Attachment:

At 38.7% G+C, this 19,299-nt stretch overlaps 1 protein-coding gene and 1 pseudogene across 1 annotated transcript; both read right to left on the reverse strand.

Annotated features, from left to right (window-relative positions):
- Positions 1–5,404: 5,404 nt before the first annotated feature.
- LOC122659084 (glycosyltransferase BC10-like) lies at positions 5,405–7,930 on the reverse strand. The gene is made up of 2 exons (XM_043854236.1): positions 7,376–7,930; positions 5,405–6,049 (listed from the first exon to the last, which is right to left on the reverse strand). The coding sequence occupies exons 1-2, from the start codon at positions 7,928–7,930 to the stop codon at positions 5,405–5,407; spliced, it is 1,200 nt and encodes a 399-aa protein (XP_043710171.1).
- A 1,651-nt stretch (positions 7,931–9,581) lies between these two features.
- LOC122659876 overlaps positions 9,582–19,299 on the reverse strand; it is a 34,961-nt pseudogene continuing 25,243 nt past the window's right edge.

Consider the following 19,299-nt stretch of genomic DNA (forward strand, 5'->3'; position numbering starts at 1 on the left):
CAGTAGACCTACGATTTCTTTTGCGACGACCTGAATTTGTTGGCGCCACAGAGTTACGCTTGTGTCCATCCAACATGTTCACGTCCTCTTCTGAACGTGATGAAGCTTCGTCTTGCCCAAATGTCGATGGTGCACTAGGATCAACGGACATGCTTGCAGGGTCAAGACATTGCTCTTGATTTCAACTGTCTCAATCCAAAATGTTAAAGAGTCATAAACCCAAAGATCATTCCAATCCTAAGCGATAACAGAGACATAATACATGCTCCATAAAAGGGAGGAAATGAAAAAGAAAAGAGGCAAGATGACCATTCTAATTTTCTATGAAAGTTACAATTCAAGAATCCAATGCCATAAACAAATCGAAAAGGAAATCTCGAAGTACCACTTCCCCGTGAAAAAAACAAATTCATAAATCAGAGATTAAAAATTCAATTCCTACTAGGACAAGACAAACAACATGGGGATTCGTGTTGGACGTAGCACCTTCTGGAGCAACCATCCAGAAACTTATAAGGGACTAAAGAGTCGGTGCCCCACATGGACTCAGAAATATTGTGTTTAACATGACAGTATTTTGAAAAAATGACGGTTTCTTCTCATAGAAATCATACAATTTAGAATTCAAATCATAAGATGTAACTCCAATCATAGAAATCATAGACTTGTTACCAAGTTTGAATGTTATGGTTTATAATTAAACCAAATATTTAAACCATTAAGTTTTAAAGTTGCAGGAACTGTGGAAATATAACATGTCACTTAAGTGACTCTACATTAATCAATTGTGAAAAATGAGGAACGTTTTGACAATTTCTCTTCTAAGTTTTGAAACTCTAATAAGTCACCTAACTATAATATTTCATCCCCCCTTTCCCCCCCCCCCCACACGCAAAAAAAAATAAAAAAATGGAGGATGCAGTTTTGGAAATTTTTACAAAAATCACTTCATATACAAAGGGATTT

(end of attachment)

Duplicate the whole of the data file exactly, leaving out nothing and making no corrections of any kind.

At 38.7% G+C, this 19,299-nt stretch overlaps 1 protein-coding gene and 1 pseudogene across 1 annotated transcript; both read right to left on the reverse strand.

Annotated features, from left to right (window-relative positions):
- Positions 1–5,404: 5,404 nt before the first annotated feature.
- LOC122659084 (glycosyltransferase BC10-like) lies at positions 5,405–7,930 on the reverse strand. The gene is made up of 2 exons (XM_043854236.1): positions 7,376–7,930; positions 5,405–6,049 (listed from the first exon to the last, which is right to left on the reverse strand). The coding sequence occupies exons 1-2, from the start codon at positions 7,928–7,930 to the stop codon at positions 5,405–5,407; spliced, it is 1,200 nt and encodes a 399-aa protein (XP_043710171.1).
- A 1,651-nt stretch (positions 7,931–9,581) lies between these two features.
- LOC122659876 overlaps positions 9,582–19,299 on the reverse strand; it is a 34,961-nt pseudogene continuing 25,243 nt past the window's right edge.

Consider the following 19,299-nt stretch of genomic DNA (forward strand, 5'->3'; position numbering starts at 1 on the left):
CAGTAGACCTACGATTTCTTTTGCGACGACCTGAATTTGTTGGCGCCACAGAGTTACGCTTGTGTCCATCCAACATGTTCACGTCCTCTTCTGAACGTGATGAAGCTTCGTCTTGCCCAAATGTCGATGGTGCACTAGGATCAACGGACATGCTTGCAGGGTCAAGACATTGCTCTTGATTTCAACTGTCTCAATCCAAAATGTTAAAGAGTCATAAACCCAAAGATCATTCCAATCCTAAGCGATAACAGAGACATAATACATGCTCCATAAAAGGGAGGAAATGAAAAAGAAAAGAGGCAAGATGACCATTCTAATTTTCTATGAAAGTTACAATTCAAGAATCCAATGCCATAAACAAATCGAAAAGGAAATCTCGAAGTACCACTTCCCCGTGAAAAAAACAAATTCATAAATCAGAGATTAAAAATTCAATTCCTACTAGGACAAGACAAACAACATGGGGATTCGTGTTGGACGTAGCACCTTCTGGAGCAACCATCCAGAAACTTATAAGGGACTAAAGAGTCGGTGCCCCACATGGACTCAGAAATATTGTGTTTAACATGACAGTATTTTGAAAAAATGACGGTTTCTTCTCATAGAAATCATACAATTTAGAATTCAAATCATAAGATGTAACTCCAATCATAGAAATCATAGACTTGTTACCAAGTTTGAATGTTATGGTTTATAATTAAACCAAATATTTAAACCATTAAGTTTTAAAGTTGCAGGAACTGTGGAAATATAACATGTCACTTAAGTGACTCTACATTAATCAATTGTGAAAAATGAGGAACGTTTTGACAATTTCTCTTCTAAGTTTTGAAACTCTAATAAGTCACCTAACTATAATATTTCATCCCCCCTTTCCCCCCCCCCCCACACGCAAAAAAAAATAAAAAAATGGAGGATGCAGTTTTGGAAATTTTTACAAAAATCACTTCATATACAAAGGGATTT